Wayne, James M.

An expert in admiralty law, Wayne helped expand the power of the federal government over waterborne commerce as a Supreme Court justice. Although a Southerner and a defender of slavery, he supported the Union during the Civil War.

Wayne began practicing law in 1810, served in the Georgia legislature from 1815 to 1817, and was mayor of Savannah from 1817 to 1819. He served as a local and state judge from 1819 to 1828, when he was elected to Congress. He was nominated to the Supreme Court by President Andrew Jackson on January 6, 1835, confirmed by the Senate on January 9, and sworn in five days later.Jackson, Andrew;nominations to the Court

James M. Wayne

(Handy Studios/Collection of the Supreme Court of the United States)

Wayne’s written opinions often dealt with admiralty lawAdmiralty and maritime law. In Waring v. Clarke[case]Waring v. Clarke[Waring v. Clarke] (1847), he wrote the majority opinion, expanding federal authority over ocean commerce to include major inland waterways.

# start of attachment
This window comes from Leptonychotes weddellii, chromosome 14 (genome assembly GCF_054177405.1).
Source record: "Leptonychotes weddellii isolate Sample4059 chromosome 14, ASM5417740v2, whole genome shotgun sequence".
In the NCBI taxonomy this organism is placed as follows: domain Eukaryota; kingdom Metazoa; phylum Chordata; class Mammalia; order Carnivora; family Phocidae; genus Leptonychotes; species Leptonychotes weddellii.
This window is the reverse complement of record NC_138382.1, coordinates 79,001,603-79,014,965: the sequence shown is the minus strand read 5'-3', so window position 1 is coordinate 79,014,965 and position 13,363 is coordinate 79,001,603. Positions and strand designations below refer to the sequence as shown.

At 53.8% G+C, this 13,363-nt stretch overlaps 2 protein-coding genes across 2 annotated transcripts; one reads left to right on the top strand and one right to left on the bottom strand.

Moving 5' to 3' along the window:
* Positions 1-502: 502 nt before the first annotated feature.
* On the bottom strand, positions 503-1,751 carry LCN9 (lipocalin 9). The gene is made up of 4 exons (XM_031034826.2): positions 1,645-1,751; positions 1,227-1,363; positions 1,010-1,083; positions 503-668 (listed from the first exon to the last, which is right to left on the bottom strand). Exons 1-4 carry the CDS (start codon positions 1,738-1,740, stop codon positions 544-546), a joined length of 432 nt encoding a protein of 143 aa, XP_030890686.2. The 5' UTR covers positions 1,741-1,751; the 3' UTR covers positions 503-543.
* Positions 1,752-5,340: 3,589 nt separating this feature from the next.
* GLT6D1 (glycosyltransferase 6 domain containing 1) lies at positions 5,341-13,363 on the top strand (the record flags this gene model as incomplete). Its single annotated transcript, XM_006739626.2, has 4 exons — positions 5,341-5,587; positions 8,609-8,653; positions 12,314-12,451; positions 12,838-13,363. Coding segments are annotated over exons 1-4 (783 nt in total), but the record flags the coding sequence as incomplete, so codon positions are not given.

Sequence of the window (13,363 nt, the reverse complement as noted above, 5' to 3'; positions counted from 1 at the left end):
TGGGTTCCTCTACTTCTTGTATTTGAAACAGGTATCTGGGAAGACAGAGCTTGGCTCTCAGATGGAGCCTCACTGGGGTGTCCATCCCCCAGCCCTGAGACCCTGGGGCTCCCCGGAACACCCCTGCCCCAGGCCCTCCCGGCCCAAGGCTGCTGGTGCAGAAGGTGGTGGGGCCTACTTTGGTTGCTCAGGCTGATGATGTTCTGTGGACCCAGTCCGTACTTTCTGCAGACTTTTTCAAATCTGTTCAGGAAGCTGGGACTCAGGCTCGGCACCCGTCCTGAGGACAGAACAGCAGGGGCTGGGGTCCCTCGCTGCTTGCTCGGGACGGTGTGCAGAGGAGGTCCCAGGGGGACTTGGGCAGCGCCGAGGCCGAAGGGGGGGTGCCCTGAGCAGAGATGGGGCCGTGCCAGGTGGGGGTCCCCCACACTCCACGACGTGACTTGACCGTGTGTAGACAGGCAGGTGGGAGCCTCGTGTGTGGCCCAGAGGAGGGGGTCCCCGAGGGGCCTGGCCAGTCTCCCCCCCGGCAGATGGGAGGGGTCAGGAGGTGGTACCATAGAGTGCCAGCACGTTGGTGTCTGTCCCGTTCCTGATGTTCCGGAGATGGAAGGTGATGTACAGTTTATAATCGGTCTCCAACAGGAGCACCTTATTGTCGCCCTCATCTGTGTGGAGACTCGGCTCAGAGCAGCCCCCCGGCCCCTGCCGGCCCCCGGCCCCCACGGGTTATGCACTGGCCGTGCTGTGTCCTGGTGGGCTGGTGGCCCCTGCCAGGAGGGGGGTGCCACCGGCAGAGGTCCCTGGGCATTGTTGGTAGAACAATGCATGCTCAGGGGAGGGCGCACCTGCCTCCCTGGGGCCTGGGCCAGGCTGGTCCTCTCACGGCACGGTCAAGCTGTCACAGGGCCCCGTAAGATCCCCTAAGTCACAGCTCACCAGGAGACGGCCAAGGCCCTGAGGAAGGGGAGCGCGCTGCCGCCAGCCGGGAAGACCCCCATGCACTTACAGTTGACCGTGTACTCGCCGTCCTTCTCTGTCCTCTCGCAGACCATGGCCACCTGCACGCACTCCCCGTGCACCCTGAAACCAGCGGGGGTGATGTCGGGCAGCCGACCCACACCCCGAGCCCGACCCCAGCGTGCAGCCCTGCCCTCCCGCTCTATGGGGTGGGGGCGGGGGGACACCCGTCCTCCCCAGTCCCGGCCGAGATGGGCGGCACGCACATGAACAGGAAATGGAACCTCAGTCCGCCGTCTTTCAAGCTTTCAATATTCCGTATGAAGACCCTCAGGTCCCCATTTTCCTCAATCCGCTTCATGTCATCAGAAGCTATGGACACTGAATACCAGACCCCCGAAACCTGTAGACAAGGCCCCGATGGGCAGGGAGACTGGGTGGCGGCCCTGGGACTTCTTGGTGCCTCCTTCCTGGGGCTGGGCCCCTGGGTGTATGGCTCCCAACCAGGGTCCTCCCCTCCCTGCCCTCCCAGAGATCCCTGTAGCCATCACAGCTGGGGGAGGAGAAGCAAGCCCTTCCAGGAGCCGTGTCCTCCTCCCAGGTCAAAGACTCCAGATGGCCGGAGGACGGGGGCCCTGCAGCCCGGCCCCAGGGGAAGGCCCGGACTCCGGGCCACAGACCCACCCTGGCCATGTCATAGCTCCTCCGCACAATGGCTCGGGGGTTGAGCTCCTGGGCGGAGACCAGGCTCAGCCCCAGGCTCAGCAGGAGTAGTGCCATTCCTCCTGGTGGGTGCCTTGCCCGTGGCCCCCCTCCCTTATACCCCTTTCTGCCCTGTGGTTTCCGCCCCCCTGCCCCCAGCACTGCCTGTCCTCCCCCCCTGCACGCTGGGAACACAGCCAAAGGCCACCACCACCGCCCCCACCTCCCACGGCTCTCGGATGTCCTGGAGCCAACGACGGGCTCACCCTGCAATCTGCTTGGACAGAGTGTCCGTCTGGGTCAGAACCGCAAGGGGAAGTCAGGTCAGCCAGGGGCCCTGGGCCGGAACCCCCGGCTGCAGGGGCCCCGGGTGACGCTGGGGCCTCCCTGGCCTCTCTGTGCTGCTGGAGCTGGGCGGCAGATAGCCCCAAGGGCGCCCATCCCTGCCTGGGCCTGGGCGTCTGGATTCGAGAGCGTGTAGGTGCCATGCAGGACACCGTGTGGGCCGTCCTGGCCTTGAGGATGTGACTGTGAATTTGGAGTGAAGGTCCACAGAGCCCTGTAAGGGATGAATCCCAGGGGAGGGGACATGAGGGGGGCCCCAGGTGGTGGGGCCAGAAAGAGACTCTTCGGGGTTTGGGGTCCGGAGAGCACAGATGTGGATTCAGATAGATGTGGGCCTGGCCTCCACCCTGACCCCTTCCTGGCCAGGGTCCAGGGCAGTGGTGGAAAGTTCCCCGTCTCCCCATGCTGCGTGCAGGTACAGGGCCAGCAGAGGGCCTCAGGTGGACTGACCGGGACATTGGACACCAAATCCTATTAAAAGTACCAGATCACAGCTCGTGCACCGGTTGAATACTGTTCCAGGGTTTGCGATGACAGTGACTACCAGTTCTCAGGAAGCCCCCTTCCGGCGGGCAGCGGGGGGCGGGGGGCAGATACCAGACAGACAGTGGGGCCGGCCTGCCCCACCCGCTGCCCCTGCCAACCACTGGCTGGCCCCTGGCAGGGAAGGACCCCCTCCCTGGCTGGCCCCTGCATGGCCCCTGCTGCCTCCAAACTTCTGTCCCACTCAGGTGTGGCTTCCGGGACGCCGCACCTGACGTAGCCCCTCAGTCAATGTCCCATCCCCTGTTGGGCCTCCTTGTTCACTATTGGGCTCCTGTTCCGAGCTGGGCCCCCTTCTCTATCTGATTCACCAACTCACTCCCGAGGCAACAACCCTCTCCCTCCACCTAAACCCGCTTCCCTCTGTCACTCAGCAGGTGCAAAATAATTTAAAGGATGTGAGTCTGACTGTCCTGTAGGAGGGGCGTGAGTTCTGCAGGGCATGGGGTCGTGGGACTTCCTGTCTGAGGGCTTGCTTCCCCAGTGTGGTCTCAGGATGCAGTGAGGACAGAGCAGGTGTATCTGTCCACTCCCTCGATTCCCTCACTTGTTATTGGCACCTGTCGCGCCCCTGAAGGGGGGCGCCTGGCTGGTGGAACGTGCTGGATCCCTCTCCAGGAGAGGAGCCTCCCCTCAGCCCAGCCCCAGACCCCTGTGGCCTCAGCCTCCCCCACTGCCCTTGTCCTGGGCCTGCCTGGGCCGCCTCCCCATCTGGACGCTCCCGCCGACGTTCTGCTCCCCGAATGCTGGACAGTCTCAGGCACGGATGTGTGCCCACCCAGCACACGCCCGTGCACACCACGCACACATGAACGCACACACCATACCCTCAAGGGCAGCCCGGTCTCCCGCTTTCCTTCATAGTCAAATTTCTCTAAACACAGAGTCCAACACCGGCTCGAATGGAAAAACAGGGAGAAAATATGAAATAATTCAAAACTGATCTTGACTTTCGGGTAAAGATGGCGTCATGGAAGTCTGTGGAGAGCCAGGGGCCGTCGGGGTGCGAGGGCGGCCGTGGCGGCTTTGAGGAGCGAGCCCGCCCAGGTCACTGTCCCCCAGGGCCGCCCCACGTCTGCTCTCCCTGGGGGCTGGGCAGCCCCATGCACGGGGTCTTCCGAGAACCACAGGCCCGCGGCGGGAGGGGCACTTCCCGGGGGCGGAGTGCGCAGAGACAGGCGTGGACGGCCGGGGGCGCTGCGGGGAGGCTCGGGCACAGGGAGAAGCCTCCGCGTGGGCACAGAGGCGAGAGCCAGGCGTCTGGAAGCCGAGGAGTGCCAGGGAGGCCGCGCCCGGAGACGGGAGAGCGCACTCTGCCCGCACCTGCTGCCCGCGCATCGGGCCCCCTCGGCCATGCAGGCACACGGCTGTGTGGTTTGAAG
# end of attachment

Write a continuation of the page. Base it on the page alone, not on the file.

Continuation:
In Scott v. Sandford[case]Scott v. Sandford[Scott v. Sandford] (1857), Wayne agreed with the majority that the federal government had no power to limit slavery in new territories. Despite this decision and although a Southerner, he later supported the Union during the Civil War (1861-1865). In the Prize Cases[case]Prize Cases[Prize Cases] (1863), he agreed with the majority that President Abraham Lincoln had the authority to order a blockade of Confederate ports before Congress declared war. After the war, he opposed laws intended to punish former Confederates, in cases such as Cummings v. Missouri[case]Cummings v. Missouri[Cummings v. Missouri] (1867).

Admiralty and maritime law

Civil War

Cummings v. Missouri

Jackson, Andrew

Lincoln, Abraham

Prize Cases

Scott v. Sandford